<RowDefinition Height="*"/>
        <ColumnDefinition Width="Auto"/>
        <ColumnDefinition Width="*"/>
    <!--Add an image to the grid. Ensure the image height and width
        are set to 300 and 500 respectively for this example.-->
    <Image x:Name="Image1" Grid.Row="0" Grid.Column="0"
        Stretch="Fill" HorizontalAlignment="Center" Source="licorice.jpg"
        Height="300" Width="500"/>
    <!--Add a StackPanel with buttons to the row beneath the image.-->
    <StackPanel x:Name="buttonList" Grid.Row="1" Grid.Column="0"
        HorizontalAlignment="Center" >
        <Button Content="Action 1" />
        <Button Content="Action 2" />
        <Button Content="Action 3" />
        <Button Content="Action 4" />
private void PhoneApplicationPage_OrientationChanged(
object sender, OrientationChangedEventArgs e)
    // Switch the placement of the buttons based on an orientation change.
    if ((e.Orientation & PageOrientation.Portrait) == (PageOrientation.Portrait))
        Grid.SetRow(buttonList, 1);
        Grid.SetColumn(buttonList, 0);
    // If not in portrait, move buttonList content to visible row and column.
        Grid.SetRow(buttonList, 0);
        Grid.SetColumn(buttonList, 1);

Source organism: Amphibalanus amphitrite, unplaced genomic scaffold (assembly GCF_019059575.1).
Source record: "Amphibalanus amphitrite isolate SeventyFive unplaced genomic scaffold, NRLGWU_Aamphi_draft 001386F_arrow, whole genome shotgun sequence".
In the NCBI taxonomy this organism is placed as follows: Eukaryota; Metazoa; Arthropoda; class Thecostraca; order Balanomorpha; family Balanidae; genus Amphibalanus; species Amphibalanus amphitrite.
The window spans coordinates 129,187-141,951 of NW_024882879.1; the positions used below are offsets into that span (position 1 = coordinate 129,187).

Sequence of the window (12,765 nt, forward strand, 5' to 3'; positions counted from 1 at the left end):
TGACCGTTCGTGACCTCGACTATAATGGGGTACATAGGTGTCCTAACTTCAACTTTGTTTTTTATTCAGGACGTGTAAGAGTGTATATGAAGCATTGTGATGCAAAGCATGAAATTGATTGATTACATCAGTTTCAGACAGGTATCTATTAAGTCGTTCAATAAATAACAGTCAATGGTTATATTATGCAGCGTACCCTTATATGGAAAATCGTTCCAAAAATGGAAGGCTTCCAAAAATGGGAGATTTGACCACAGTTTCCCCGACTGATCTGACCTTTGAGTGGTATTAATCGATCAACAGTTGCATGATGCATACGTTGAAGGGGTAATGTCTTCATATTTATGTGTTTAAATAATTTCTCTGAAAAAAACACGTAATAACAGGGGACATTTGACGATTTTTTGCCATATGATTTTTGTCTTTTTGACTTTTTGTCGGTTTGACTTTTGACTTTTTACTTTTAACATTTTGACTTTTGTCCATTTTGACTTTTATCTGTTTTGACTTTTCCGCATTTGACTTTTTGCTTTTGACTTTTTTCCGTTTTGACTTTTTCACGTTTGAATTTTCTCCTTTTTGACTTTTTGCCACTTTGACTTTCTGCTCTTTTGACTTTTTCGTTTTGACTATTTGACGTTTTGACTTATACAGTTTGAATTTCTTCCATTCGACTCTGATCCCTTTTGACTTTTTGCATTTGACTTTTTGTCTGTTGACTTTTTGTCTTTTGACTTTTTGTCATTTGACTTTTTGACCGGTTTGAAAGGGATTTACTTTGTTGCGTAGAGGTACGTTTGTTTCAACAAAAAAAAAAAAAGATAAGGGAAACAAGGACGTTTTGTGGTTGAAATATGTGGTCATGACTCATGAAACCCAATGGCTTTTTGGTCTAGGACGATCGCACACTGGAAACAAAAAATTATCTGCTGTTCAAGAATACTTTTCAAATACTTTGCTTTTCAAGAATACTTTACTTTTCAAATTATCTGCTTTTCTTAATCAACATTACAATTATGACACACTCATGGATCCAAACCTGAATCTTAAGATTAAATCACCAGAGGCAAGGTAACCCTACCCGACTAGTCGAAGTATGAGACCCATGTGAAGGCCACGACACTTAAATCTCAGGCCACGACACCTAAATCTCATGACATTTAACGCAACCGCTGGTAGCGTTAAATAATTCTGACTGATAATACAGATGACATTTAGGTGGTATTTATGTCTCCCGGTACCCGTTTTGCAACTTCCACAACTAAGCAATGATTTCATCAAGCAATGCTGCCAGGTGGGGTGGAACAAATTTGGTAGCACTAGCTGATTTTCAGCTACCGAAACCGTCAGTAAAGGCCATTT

Private Sub PhoneApplicationPage_OrientationChanged(ByVal sender As Object, ByVal e As OrientationChangedEventArgs)
    ' Switch the placement of the buttons based on an orientation change.
    If ((e.Orientation And PageOrientation.Portrait) _
    = PageOrientation.Portrait) Then
        Grid.SetRow(buttonList, 1)
        Grid.SetColumn(buttonList, 0)

    ' If not in portrait, move buttonList content to visible row and column.
        Grid.SetRow(buttonList, 0)
        Grid.SetColumn(buttonList, 1)
    End If
End Sub

The following illustrations show the grid layout behavior for portrait and landscape orientations. In the portrait orientation, the buttons are positioned on the bottom. In the landscape orientation, the buttons are positioned on the right.

See Also

Other Resources

Layout for Windows Phone 8

Quickstart: Creating a user interface with XAML for Windows Phone 8

Quickstart: Adding controls and handling events for Windows Phone 8